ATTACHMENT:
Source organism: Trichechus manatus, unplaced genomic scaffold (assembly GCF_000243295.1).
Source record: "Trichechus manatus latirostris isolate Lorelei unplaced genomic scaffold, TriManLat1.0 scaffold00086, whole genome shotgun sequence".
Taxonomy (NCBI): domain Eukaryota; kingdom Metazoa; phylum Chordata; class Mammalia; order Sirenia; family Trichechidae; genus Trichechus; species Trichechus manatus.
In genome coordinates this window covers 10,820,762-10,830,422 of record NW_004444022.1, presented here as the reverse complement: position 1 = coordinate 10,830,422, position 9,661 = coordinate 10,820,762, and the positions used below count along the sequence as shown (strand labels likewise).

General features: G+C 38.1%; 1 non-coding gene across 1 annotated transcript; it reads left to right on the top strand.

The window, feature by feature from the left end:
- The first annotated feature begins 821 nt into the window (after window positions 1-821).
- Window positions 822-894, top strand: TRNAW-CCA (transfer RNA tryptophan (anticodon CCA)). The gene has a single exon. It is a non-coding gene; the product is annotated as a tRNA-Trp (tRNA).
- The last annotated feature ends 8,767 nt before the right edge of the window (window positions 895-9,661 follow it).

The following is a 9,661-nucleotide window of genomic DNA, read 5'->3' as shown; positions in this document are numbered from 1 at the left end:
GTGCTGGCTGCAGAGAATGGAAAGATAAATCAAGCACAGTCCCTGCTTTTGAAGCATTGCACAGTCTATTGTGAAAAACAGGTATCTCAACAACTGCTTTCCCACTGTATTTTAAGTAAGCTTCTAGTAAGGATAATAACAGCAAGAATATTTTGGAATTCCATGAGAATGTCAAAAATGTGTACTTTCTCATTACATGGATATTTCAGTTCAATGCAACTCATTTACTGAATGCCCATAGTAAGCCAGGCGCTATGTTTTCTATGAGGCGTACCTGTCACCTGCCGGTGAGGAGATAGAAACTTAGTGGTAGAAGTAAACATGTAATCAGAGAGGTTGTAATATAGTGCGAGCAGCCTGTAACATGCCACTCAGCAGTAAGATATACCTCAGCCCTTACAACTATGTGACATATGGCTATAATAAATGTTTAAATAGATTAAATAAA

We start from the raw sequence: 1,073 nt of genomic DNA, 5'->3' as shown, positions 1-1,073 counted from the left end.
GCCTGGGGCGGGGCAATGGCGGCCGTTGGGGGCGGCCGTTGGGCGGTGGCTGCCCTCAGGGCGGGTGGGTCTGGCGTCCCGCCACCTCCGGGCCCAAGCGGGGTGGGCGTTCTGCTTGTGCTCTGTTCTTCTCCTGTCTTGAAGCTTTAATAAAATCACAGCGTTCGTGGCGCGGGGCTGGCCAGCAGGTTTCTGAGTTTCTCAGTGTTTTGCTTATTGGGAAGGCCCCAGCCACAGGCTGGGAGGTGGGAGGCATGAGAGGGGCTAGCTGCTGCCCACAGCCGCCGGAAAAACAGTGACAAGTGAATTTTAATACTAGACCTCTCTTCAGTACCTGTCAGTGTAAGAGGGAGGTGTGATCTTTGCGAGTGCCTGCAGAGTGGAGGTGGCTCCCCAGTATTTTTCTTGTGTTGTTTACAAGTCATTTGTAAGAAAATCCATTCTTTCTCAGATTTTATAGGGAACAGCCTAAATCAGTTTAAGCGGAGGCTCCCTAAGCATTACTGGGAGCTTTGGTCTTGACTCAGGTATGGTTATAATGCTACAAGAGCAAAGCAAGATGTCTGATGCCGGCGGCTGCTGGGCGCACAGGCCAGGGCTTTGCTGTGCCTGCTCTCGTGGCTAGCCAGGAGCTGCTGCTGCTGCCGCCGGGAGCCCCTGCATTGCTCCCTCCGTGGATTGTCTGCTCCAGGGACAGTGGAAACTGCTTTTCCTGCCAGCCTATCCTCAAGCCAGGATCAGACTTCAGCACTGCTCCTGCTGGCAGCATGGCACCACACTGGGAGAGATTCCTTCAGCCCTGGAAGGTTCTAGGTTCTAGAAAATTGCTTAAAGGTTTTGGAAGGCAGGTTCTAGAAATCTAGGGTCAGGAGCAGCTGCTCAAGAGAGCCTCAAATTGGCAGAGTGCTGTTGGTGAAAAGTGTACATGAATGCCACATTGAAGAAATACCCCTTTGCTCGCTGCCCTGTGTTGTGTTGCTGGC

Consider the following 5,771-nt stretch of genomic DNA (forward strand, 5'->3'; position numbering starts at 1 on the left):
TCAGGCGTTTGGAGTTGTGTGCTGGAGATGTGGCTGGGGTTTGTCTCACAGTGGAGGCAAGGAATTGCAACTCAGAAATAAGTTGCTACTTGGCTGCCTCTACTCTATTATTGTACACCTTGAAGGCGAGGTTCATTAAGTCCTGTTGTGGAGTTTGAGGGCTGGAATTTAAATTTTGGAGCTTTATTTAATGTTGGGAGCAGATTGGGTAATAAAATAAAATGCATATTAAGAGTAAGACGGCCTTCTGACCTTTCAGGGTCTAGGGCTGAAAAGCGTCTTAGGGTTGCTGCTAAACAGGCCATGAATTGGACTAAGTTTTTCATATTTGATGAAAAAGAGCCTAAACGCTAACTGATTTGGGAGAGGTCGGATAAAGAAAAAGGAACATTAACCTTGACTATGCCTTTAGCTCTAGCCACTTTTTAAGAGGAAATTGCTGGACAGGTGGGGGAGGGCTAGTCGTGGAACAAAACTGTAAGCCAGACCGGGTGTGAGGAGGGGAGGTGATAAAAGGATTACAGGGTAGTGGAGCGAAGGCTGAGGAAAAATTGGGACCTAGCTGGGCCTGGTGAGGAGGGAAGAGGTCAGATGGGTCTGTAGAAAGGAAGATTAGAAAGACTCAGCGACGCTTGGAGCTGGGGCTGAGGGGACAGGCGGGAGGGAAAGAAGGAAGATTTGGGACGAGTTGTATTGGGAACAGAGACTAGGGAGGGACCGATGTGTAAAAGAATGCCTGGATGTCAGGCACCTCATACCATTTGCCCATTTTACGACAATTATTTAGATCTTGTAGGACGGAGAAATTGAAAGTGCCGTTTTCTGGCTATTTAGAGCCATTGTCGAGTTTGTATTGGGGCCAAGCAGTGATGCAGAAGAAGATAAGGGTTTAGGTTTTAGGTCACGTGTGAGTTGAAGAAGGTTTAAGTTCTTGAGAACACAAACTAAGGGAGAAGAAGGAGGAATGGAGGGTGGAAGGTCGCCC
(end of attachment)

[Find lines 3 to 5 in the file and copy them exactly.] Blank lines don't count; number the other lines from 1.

Taxonomy (NCBI): domain Eukaryota; kingdom Metazoa; phylum Chordata; class Mammalia; order Sirenia; family Trichechidae; genus Trichechus; species Trichechus manatus.
In genome coordinates this window covers 10,820,762-10,830,422 of record NW_004444022.1, presented here as the reverse complement: position 1 = coordinate 10,830,422, position 9,661 = coordinate 10,820,762, and the positions used below count along the sequence as shown (strand labels likewise).

General features: G+C 38.1%; 1 non-coding gene across 1 annotated transcript; it reads left to right on the top strand.